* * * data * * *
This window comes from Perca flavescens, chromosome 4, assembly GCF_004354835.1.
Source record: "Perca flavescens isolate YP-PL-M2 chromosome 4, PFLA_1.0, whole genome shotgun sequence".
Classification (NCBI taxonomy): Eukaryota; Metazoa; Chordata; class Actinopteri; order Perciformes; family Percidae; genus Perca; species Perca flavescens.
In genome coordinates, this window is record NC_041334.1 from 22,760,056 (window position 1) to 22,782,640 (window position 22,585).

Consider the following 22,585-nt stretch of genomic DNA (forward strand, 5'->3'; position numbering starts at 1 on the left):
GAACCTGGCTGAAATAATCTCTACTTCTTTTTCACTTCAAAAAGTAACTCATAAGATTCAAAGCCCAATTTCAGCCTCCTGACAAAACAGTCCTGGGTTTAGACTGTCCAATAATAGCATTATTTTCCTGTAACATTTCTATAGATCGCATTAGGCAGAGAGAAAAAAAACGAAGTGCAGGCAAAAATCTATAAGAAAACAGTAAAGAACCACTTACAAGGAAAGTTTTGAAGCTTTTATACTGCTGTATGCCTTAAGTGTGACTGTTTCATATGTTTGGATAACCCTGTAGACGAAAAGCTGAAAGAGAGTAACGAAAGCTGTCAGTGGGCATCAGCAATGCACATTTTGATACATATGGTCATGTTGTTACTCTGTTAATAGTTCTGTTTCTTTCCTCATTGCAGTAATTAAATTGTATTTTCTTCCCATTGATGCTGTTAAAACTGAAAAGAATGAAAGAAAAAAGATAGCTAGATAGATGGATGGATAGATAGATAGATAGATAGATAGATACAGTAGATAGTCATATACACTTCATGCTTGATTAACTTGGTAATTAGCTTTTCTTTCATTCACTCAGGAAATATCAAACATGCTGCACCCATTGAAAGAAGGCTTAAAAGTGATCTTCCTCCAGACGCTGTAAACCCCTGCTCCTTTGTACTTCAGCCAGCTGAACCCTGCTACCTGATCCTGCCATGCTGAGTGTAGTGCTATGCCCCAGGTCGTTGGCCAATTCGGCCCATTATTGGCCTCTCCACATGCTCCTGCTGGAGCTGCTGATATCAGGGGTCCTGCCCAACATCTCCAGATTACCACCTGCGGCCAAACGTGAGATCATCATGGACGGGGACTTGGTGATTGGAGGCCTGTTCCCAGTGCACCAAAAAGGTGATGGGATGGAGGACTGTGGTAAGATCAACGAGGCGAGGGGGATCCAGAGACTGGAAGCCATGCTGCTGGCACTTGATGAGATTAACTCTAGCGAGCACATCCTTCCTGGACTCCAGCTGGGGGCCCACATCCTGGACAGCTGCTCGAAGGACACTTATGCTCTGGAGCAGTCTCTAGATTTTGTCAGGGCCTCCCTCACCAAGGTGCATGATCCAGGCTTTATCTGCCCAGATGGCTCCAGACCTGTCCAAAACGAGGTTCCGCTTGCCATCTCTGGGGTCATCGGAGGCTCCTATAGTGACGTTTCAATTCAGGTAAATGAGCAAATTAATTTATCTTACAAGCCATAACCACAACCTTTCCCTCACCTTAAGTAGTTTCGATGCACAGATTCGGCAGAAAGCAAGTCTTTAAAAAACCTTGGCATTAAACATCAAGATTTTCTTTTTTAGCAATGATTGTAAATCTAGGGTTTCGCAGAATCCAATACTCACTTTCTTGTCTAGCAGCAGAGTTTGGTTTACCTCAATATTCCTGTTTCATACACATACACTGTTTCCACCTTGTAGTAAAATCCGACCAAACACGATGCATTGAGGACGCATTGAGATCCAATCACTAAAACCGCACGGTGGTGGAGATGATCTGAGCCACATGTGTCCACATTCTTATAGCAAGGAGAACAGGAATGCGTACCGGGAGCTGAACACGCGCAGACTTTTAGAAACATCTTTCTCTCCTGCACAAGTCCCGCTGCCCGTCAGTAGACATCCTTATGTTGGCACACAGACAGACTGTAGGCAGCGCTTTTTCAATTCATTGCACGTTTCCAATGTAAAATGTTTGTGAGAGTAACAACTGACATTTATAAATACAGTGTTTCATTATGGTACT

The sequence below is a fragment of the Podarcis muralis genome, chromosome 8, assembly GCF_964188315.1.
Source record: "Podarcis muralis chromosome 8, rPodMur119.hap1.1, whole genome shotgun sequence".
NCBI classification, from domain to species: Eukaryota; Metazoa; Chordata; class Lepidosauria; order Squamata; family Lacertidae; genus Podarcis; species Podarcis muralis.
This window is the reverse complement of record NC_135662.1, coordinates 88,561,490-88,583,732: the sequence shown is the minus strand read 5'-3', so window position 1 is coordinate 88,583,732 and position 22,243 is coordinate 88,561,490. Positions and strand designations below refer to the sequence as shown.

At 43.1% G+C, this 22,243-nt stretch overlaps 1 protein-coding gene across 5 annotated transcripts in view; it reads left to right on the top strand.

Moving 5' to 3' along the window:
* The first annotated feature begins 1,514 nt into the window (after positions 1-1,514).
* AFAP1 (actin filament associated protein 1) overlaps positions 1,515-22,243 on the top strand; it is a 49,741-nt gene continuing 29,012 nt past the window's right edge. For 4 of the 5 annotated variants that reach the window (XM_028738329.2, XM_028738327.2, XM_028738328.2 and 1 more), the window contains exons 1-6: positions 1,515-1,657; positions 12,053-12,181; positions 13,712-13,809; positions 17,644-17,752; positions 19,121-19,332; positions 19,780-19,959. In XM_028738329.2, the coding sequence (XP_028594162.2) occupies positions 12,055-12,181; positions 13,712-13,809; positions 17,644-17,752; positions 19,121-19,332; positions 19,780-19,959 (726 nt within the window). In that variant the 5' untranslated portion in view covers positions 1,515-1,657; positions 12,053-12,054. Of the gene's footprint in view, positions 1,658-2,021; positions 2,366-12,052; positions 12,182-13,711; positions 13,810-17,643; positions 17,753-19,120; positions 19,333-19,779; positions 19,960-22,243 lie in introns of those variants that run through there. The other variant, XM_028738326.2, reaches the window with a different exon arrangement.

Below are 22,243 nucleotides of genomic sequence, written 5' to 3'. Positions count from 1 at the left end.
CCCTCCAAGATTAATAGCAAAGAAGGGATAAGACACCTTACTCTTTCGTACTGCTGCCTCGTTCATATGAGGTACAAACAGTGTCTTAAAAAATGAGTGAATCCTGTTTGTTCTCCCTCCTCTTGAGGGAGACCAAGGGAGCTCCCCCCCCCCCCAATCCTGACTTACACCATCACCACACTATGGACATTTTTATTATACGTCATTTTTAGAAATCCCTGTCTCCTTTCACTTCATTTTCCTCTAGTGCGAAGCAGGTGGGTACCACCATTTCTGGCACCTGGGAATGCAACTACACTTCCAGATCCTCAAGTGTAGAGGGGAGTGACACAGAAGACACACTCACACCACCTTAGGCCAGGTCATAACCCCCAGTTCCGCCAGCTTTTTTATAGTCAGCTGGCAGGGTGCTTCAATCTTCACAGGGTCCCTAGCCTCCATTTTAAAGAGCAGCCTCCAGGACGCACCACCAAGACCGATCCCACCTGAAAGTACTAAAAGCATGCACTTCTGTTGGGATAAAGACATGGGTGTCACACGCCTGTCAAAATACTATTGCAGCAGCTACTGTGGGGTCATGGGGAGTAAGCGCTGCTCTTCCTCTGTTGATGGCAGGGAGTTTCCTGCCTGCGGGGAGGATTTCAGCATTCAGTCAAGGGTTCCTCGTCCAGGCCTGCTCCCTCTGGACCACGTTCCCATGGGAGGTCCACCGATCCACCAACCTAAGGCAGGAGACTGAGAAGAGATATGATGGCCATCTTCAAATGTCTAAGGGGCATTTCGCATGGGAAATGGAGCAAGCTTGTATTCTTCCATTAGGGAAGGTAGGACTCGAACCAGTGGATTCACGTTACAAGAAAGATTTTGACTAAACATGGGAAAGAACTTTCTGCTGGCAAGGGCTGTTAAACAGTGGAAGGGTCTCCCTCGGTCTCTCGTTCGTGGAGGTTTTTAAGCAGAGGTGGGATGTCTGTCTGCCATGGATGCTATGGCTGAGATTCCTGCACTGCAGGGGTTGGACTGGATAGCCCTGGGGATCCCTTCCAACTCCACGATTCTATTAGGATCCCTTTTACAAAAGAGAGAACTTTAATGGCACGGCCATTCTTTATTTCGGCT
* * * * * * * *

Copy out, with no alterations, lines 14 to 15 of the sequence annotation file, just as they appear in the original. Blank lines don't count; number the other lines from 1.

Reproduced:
* AFAP1 (actin filament associated protein 1) overlaps positions 1,515-22,243 on the top strand; it is a 49,741-nt gene continuing 29,012 nt past the window's right edge. For 4 of the 5 annotated variants that reach the window (XM_028738329.2, XM_028738327.2, XM_028738328.2 and 1 more), the window contains exons 1-6: positions 1,515-1,657; positions 12,053-12,181; positions 13,712-13,809; positions 17,644-17,752; positions 19,121-19,332; positions 19,780-19,959. In XM_028738329.2, the coding sequence (XP_028594162.2) occupies positions 12,055-12,181; positions 13,712-13,809; positions 17,644-17,752; positions 19,121-19,332; positions 19,780-19,959 (726 nt within the window). In that variant the 5' untranslated portion in view covers positions 1,515-1,657; positions 12,053-12,054. Of the gene's footprint in view, positions 1,658-2,021; positions 2,366-12,052; positions 12,182-13,711; positions 13,810-17,643; positions 17,753-19,120; positions 19,333-19,779; positions 19,960-22,243 lie in introns of those variants that run through there. The other variant, XM_028738326.2, reaches the window with a different exon arrangement.

Below are 22,243 nucleotides of genomic sequence, written 5' to 3'. Positions count from 1 at the left end.